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Dhammapada

Dhammapada
16 Piya Vagga
The Dear (209-220)

Ayoge yuñjamattānaṃ,
yogasmiñca ayojayaṃ;
Atthaṃ hitvā piyaggāhī,
pihetat­tānu­yogi­naṃ.

209. Some people practice what they should not; they do not practice the greatest thing, the Dhamma. Clinging to what is dear, they abandon what is beneficial, but later they envy those who have succeeded in Dhamma practice.

Mā piyehi samāgañchi,
appiyehi kudācanaṃ;
Piyānaṃ adassanaṃ dukkhaṃ,
appiyānañca dassanaṃ.

210. Do not get too attached, even to your loved ones. Have no fellowship with disagreeable people. Not seeing your loved ones is suffering; seeing the disagreeable is also suffering.

Tasmā piyaṃ na kayirātha,
piyāpāyo hi pāpako;
Ganthā tesaṃ na vijjanti,
yesaṃ natthi piyāppiyaṃ.

211. Therefore, hold nothing dear, for separation from all that is dear is painful. There are no bonds for those who have nothing agreeable or disagreeable.

Piyato jāyatī soko,
piyato jāyatī bhayaṃ;
Piyato vippamuttassa,
natthi soko kuto bhayaṃ.

212. Longing gives rise to sorrow; longing gives rise to fear. For someone released from longing, there is no sorrow; so, from what would fear arise?

Pemato jāyatī soko,
pemato jāyatī bhayaṃ;
Pemato vippamuttassa,
natthi soko kuto bhayaṃ.

213. Affection gives rise to sorrow; affection gives rise to fear. For someone released from affection, there is no sorrow; so, from what would fear arise?

Ratiyā jāyatī soko,
ratiyā jāyatī bhayaṃ;
Ratiyā vippamuttassa,
natthi soko kuto bhayaṃ.

214. Desire gives rise to sorrow; desire gives rise to fear. For someone released from desire, there is no sorrow; so, from what would fear arise?

Kāmato jāyatī soko,
kāmato jāyatī bhayaṃ;
Kāmato vippamuttassa,
natthi soko kuto bhayaṃ.

215. Sense desire gives rise to sorrow; sense desire gives rise to fear. For someone released from sense desire, there is no sorrow; so, from what would fear arise?

Taṇhāya jāyatī soko,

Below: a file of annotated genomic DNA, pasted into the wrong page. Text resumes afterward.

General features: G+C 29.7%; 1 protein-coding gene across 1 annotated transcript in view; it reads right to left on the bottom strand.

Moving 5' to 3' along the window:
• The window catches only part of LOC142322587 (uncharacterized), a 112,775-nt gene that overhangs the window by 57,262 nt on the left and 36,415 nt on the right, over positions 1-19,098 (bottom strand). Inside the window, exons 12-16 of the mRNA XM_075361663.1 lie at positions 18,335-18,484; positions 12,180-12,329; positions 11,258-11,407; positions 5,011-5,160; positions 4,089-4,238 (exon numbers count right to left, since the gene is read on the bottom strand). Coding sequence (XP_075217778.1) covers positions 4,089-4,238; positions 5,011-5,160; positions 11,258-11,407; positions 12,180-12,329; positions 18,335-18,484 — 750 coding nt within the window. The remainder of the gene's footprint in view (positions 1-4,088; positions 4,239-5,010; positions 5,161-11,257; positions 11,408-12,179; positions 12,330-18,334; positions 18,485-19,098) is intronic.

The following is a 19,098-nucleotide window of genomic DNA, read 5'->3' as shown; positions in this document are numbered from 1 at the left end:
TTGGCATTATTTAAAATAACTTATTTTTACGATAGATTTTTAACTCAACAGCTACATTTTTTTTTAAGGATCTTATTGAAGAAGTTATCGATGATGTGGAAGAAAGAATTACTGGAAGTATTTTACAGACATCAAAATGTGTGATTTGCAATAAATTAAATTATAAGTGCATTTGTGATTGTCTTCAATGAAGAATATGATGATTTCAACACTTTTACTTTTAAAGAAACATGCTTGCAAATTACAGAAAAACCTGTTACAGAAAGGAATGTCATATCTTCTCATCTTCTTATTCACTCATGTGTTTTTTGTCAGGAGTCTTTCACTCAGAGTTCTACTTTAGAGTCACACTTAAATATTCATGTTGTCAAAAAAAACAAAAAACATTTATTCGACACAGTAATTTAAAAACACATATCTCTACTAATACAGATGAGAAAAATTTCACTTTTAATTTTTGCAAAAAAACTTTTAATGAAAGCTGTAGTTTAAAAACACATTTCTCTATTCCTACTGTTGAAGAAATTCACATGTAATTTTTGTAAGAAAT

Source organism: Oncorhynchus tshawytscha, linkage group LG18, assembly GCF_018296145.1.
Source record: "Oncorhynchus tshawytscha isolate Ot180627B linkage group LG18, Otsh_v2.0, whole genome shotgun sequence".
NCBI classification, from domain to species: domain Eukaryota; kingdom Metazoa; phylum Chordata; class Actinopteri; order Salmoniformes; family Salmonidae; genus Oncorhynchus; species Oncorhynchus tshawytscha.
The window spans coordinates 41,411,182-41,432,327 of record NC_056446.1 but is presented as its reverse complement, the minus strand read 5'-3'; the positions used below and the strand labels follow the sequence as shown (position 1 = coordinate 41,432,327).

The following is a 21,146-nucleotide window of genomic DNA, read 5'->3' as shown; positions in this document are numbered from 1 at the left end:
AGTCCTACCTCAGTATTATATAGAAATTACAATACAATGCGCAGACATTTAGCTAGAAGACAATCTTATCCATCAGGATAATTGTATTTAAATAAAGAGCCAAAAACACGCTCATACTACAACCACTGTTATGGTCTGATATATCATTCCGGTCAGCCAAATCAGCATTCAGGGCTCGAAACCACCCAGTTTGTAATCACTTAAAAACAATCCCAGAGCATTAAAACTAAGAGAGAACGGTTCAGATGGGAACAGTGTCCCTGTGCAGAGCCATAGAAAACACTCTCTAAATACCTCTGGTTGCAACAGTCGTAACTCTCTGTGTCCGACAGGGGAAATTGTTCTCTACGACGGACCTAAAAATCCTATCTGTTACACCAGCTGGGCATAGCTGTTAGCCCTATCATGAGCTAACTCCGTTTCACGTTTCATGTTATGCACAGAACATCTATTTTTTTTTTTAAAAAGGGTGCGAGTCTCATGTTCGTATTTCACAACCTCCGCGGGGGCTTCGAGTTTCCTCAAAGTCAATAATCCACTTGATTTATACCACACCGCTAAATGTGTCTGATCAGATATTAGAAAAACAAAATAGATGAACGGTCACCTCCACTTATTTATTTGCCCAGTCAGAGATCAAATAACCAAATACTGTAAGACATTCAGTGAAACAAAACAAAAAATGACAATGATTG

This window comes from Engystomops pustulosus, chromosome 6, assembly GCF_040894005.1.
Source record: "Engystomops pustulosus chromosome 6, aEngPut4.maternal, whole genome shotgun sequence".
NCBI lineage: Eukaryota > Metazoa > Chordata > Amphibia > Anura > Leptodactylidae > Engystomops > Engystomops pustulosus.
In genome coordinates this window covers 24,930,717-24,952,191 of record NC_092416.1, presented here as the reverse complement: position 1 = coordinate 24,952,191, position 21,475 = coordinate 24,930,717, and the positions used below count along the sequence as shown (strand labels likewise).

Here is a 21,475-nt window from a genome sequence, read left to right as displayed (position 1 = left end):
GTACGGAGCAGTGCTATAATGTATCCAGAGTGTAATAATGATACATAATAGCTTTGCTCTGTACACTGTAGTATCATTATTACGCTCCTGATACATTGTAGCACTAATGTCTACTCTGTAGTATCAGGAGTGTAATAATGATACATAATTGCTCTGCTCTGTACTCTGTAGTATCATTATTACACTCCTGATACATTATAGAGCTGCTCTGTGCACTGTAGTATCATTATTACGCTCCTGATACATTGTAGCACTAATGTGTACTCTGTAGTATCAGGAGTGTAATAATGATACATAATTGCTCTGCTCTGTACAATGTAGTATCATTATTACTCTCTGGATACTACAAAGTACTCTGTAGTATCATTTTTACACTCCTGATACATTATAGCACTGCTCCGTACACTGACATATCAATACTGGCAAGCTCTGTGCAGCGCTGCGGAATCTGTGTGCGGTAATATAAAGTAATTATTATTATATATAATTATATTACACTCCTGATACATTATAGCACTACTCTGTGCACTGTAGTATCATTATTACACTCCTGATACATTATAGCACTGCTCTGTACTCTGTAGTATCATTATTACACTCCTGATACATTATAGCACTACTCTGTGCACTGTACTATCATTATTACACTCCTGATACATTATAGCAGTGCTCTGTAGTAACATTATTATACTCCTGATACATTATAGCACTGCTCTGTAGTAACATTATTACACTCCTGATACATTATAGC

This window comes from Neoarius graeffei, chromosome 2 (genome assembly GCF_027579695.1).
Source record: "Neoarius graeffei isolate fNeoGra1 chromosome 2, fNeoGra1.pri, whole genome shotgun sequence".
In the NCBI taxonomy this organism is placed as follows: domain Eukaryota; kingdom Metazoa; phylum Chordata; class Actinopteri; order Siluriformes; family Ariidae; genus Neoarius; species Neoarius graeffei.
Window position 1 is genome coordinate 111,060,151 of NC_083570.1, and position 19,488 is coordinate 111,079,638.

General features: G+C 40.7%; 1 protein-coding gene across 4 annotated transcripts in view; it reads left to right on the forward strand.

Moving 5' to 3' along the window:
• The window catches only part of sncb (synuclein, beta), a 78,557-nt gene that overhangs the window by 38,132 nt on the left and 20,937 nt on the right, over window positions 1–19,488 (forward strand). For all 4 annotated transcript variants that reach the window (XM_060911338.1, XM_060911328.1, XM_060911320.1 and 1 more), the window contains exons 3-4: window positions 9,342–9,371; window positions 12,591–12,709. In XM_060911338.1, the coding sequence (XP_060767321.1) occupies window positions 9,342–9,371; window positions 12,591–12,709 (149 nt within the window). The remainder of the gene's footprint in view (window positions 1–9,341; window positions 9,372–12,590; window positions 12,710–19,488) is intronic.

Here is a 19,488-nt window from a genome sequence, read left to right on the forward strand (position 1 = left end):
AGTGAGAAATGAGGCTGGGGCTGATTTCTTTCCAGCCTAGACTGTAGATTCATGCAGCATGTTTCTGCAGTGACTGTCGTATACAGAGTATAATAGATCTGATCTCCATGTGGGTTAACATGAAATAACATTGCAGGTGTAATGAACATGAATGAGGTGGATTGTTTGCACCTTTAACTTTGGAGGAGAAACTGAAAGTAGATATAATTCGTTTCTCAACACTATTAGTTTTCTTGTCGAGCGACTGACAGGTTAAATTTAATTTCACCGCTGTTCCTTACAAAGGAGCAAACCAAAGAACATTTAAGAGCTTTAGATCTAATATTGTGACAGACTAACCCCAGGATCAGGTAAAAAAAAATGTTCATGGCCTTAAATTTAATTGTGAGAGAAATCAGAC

taṇhāya jāyatī bhayaṃ;
Taṇhāya vippamuttassa,
natthi soko kuto bhayaṃ.

216. Craving gives rise to sorrow; craving gives rise to fear. For someone released from craving, there is no sorrow; so, from what would fear arise?

Sīla­das­sa­nasam­pannaṃ,
dhammaṭṭhaṃ saccavedinaṃ;
Attano kamma kubbānaṃ,
taṃ jano kurute piyaṃ.

217. If someone is virtuous, has insight into the Four Noble Truths, is established in the Dhamma, is truthful, and is endowed with righteous living—people hold that person dear.

Chandajāto anakkhāte,
Manasā ca phuṭo siyā;
Kāmesu ca appaṭi­baddha­citto,
Uddhaṃsototi vuccati.

218. The person who aspires to Nibbāna, though he does not reveal his goal to anyone, experiences Nibbāna in his mind. He is not bound by sense pleasures. Such a person is called “one bound up stream.”

Cirappavāsiṃ purisaṃ,
dūrato sotthimāgataṃ;
Ñātimittā suhajjā ca,
abhinandanti āgataṃ.
Tatheva katapuññampi,
asmā lokā paraṃ gataṃ;
Puññāni paṭigaṇhanti,
piyaṃ ñātīva āgataṃ.

219-220. Relatives, friends, and companions welcome a long-absent person returning from abroad. Like wise in passing from this world to the next, the merit one has collected welcomes him.

Sādhu! Sādhu! Sādhu!

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Dhammapada 16 Piya Vagga: The Dear (209-220)

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